Anti-abortion activists lie when they say that human life begins when an egg is fertilized by a sperm, and that abortion is the murder of a baby.  We can examine this by another “thought experiment.”  Imagine a situation in which they are invited to a lecture on the question of abortion.  A microscope has been arranged to project an image on the screen, and they can see a human ovum in a drop of saline solution on a slide.  Then a human sperm cell is introduced into the drop.  They can watch fertilization taking place—and then the point of a very sharp needle is introduced into the field of view and the newly fertilized egg is torn apart.  If the explanation of the events has been merely factual, if it hasn’t solicited any specific point of view, what would their responses be?  We know what they would be if someone had placed a six-month old baby on the stage and then thrust a spear into her—pandemonium!  Some would faint.  Some would shriek.  Some would burst into tears.  Their emotions would testify to the fact that they really believe that a child is a human being, but would we see these same emotions if the egg were destroyed on the slide?  Not at all!  There might be shouted protests, proclamations of their ideology, but not the genuine shock that would accompany the murder of a human being.  Their emotions (or lack of them) would surely tell us that they are lying, they do not, in fact, see the fertilized egg as a human being.

This is interesting because they always talk as if they believe their twaddle about abortion being murder and a fertilized egg being a human life.  (Though some are actually willing to kill the Doctors who perform abortions!)  They are hypocritical, but we should ask ourselves whether they are acting with the intent of deceiving others.  Such hyperbole seldom has such intent.  They have adopted an ideological position, a card-castle of words that promotes an idea, and all of the fuzzy implications of the idea have become sacrosanct.  Nonetheless, they are hypocrites, and they began by lying to themselves.

Among the most obnoxious of such liars are the representatives of animal rights groups who say that the life of any animal is worth as much as the life of a human being.  Which animals are they talking about, slugs, tape-worms, mosquitoes, cockroaches .  .  . or the thousands of tiny animals they kill each day as they walk to work or drive their cars?  Oh, I see!  Being biologically challenged, they really mean “mammals,” not “animals.”  And their concern for mammals does not focus on the endangered species that really need our help, such as the Tasmanian Devil.  But how deep does this professed belief run?   We can show it with another “thought experiment.”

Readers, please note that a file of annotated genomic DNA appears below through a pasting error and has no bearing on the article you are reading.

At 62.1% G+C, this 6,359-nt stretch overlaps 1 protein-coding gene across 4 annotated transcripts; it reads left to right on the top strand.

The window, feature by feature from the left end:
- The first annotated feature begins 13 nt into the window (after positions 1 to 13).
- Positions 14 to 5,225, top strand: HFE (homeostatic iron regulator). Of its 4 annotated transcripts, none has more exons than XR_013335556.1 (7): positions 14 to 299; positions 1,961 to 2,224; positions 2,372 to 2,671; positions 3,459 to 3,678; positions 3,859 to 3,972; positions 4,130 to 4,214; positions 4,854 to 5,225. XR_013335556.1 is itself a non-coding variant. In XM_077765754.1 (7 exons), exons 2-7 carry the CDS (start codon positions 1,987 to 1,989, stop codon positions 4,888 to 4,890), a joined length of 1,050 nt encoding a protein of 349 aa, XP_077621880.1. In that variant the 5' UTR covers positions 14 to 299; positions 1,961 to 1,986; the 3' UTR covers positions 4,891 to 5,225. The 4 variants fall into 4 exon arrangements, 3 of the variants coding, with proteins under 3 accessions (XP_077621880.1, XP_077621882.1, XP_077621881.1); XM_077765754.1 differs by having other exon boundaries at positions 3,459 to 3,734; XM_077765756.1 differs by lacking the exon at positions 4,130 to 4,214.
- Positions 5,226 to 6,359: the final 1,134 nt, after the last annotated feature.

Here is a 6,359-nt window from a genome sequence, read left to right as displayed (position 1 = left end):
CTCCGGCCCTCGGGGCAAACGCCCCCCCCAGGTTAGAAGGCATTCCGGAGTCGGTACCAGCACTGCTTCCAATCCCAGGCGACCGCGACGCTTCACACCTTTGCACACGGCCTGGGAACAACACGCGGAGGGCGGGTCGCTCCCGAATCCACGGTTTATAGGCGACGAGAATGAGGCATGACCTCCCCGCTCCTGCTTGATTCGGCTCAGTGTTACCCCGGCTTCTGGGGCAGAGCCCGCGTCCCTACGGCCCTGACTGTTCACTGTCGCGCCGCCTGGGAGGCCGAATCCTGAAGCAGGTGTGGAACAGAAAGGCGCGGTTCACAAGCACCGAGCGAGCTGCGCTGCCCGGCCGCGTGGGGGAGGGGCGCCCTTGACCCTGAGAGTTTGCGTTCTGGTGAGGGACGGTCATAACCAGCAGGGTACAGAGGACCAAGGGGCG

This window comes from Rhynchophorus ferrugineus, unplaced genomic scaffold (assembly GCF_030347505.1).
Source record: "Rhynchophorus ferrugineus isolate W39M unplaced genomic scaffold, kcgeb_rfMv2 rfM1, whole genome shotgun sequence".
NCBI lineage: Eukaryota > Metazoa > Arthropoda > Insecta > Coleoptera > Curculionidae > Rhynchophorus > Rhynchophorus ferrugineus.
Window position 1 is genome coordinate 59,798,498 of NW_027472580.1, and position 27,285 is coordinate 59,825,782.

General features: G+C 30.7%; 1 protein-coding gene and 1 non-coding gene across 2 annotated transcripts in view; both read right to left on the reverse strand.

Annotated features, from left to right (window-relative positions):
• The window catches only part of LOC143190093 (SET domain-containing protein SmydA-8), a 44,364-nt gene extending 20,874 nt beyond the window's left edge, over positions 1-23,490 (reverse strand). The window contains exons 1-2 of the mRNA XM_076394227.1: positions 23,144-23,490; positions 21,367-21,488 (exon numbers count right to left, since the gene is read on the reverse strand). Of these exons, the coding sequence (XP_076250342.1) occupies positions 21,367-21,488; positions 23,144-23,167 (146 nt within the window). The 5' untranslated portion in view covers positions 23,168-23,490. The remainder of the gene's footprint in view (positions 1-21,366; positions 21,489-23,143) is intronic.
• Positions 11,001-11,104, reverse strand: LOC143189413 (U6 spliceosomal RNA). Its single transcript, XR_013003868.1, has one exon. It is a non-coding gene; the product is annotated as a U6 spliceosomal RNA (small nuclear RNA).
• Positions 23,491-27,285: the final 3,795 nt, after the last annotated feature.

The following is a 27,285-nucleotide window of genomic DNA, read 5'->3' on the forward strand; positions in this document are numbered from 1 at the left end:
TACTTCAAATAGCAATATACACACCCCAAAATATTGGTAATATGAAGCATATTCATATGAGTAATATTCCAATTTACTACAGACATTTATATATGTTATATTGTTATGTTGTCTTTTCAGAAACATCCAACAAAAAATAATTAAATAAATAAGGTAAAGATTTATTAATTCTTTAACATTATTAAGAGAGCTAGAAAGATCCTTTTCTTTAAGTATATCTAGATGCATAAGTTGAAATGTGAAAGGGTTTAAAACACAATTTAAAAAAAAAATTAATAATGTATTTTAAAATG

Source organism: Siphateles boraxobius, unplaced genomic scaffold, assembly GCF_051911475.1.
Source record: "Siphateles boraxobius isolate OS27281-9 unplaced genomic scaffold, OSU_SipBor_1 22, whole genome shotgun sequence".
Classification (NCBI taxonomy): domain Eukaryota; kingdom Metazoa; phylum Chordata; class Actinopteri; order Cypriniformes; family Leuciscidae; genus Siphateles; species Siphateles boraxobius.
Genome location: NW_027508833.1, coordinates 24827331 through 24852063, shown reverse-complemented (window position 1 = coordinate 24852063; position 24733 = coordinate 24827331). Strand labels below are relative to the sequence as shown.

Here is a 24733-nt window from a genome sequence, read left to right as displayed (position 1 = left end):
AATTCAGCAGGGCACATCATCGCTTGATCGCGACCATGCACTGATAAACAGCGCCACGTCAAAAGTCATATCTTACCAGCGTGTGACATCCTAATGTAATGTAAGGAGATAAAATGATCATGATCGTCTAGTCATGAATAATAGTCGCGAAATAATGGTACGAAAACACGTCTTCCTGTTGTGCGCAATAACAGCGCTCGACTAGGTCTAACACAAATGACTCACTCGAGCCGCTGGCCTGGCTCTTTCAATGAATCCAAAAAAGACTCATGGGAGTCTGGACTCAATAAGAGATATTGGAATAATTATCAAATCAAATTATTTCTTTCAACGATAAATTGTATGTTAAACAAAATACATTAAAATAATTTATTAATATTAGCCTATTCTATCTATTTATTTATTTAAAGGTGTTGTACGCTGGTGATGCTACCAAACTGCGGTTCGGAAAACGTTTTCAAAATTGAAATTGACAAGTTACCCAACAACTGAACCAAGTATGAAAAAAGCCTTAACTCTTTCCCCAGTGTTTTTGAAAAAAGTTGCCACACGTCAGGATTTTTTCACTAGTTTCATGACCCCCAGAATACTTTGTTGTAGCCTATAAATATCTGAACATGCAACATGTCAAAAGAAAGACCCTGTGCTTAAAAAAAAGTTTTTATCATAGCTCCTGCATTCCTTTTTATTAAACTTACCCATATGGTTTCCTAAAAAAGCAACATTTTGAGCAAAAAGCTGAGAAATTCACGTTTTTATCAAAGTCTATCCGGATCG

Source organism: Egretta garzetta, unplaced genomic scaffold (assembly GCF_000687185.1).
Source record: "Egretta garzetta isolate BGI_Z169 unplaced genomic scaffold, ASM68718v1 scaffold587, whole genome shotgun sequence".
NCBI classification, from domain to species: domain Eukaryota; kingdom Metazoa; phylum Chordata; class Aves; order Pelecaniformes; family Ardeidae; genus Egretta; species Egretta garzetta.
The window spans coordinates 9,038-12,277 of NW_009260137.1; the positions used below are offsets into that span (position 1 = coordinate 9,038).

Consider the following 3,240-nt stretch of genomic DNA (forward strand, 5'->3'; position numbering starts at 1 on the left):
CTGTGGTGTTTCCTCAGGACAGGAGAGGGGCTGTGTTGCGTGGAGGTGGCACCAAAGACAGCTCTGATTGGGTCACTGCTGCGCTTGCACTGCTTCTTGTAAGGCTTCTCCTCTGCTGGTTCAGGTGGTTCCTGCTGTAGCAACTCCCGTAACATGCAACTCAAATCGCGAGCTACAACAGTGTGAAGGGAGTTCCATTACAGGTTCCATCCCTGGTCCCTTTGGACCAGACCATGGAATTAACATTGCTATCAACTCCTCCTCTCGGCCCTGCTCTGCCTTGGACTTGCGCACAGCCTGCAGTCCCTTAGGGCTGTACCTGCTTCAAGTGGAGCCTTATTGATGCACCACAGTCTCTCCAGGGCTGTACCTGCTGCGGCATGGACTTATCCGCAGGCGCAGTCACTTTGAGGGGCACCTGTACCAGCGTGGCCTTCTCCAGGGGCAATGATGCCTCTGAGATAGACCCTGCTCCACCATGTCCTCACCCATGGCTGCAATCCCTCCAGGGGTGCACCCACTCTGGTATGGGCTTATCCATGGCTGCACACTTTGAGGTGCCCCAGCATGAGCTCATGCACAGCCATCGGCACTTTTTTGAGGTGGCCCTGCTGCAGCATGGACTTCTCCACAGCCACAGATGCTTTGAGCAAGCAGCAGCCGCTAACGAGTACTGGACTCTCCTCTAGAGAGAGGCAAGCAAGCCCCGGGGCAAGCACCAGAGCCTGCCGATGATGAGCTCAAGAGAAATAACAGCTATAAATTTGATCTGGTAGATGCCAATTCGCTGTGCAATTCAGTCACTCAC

Imagine that the president of one such group has been strapped to a chair in front of two large glass chambers.  In one is his wife—or daughter, or mother, or son, or even just a stranger off of the street—strapped to a chair.  In the other is a cockroach, or rat, or dog, or fur seal pup.  A clear panel in the center reveals a container holding a cyanide tablet poised above a transparent tube which spirals its way down to a point at which it branches, one branch leading to one chamber, one branch leading to the other.  At the bottom of each branch is a beaker of acid.  At the point where the tube branches is a flap which can divert the pill to either chamber while simultaneously sealing the other.  This flap is presently positioned to deliver the pill into the chamber holding the human being.  Above this contraption is a large clock that will down from ten seconds to zero.

He is told that when the buzzer sounds the pill will begin to roll down the tube, and the clock will begin counting off the remaining time.  All he has to do to save the human being is to push the button under his hand.  If he does, the cockroach, or rat, or dog, or fur seal pup will die.  If he does not, the pill will fall into the acid, cyanide gas will be generated, and the human being will die.  The buzzer sounds.  The pill begins rolling down the tube.  If he really means what he says—instead of just saying something because he loves to hear himself talk—he will be in an awful fix.  How can he choose?  The lives he has control over have equal value for him—or so he says.  How can he save a human being at the expense of the cockroach, or rat, or dog, or fur seal?  What is he to do?

Does anyone doubt that he would instantly push the button to save his loved one—or the stranger off of the street?  If he doesn’t, he is criminally insane, not merely someone who has been talking rubbish because it makes him feel important.  Of course he would push it.  All of his talk about comparative value of an animal’s life is just that—talk.  His emotional response would contradict his actions, and that would prove the lie.

Such lies are repeated by almost everyone who strongly adheres to a position, whether they are Conservatives, Liberals . . . whatever.  These are not any better than the deliberate lies that are sometimes told to us by a greedy executive who has cheated investors, or a crooked used-car salesmen.  In one sense they are much worse because they are broader in scope and deeply held.  They probably couldn’t even be detected by a lie-detector.